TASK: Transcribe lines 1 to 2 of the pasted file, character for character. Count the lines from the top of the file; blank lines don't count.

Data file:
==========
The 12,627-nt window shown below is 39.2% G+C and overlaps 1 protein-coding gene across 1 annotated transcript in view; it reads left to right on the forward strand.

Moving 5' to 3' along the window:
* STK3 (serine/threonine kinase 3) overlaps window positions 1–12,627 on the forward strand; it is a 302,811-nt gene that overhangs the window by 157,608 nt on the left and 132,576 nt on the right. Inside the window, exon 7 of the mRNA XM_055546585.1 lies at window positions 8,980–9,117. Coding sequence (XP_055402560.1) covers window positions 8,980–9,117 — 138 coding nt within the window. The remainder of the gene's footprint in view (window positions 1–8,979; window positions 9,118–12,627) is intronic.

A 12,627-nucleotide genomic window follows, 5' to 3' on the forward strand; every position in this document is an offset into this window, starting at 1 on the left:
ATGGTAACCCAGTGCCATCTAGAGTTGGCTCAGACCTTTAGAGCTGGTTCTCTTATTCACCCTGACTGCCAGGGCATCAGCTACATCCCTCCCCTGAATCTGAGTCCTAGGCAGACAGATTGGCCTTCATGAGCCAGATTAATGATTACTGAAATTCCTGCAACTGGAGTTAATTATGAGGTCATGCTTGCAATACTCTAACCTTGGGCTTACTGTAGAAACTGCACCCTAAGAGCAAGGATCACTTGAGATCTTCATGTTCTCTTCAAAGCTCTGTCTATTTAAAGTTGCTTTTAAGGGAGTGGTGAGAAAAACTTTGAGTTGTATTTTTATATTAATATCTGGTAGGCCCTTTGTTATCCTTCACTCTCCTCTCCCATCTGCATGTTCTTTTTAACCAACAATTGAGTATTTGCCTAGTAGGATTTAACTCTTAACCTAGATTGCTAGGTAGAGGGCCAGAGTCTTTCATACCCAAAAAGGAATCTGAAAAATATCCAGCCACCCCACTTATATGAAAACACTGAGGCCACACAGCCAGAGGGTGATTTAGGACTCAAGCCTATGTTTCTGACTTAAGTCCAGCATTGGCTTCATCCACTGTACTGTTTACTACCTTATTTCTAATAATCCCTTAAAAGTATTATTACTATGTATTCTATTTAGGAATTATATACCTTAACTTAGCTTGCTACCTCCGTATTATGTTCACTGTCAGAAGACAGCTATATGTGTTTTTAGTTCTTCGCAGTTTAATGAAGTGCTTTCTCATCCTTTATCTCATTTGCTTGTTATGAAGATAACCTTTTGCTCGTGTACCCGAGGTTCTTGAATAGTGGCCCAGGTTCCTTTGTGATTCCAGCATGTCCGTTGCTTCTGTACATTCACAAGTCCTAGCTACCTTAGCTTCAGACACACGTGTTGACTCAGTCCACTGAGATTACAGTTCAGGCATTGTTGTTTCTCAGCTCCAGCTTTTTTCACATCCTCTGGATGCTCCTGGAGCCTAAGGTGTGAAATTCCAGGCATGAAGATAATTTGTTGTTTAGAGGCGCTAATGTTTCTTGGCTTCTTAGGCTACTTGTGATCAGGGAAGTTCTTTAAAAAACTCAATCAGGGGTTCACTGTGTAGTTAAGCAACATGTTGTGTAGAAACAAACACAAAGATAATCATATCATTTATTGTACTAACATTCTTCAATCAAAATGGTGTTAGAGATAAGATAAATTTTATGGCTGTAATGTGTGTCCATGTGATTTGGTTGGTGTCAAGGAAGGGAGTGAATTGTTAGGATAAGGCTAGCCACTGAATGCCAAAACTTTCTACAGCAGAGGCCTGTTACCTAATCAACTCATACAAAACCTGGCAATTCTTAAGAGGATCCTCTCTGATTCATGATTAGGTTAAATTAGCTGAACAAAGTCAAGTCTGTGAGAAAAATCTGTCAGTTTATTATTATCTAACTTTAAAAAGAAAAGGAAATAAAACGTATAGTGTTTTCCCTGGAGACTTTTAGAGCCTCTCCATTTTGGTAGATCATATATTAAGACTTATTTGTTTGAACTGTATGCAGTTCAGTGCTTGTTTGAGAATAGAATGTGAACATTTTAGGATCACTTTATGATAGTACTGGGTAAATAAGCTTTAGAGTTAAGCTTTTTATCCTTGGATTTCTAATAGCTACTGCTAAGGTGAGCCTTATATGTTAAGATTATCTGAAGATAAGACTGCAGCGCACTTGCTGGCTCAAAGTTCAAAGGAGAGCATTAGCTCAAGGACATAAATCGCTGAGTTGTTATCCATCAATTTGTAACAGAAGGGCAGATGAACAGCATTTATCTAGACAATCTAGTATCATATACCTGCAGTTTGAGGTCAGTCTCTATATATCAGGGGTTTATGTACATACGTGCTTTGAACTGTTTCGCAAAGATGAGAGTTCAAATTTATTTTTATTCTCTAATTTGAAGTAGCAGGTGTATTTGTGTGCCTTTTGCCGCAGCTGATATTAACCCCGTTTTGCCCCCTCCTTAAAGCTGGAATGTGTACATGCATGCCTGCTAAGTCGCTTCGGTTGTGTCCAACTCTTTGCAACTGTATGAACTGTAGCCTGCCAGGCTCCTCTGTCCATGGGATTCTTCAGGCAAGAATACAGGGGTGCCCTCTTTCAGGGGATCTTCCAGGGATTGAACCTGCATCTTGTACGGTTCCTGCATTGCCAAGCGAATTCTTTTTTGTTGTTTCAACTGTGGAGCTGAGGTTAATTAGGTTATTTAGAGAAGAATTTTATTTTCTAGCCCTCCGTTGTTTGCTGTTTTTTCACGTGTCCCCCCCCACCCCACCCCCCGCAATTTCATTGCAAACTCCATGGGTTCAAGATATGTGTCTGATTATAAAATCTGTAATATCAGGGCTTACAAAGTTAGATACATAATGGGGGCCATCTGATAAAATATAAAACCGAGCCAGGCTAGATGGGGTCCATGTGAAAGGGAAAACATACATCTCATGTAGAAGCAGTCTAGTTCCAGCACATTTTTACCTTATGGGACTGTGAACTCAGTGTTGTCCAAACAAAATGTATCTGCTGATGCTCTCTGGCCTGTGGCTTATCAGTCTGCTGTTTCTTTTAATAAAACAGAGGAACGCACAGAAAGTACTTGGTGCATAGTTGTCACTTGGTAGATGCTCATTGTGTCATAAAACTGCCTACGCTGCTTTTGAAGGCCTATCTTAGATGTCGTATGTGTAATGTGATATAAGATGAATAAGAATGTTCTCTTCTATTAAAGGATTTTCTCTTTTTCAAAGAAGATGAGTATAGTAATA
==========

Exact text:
The 12,627-nt window shown below is 39.2% G+C and overlaps 1 protein-coding gene across 1 annotated transcript in view; it reads left to right on the forward strand.

Moving 5' to 3' along the window: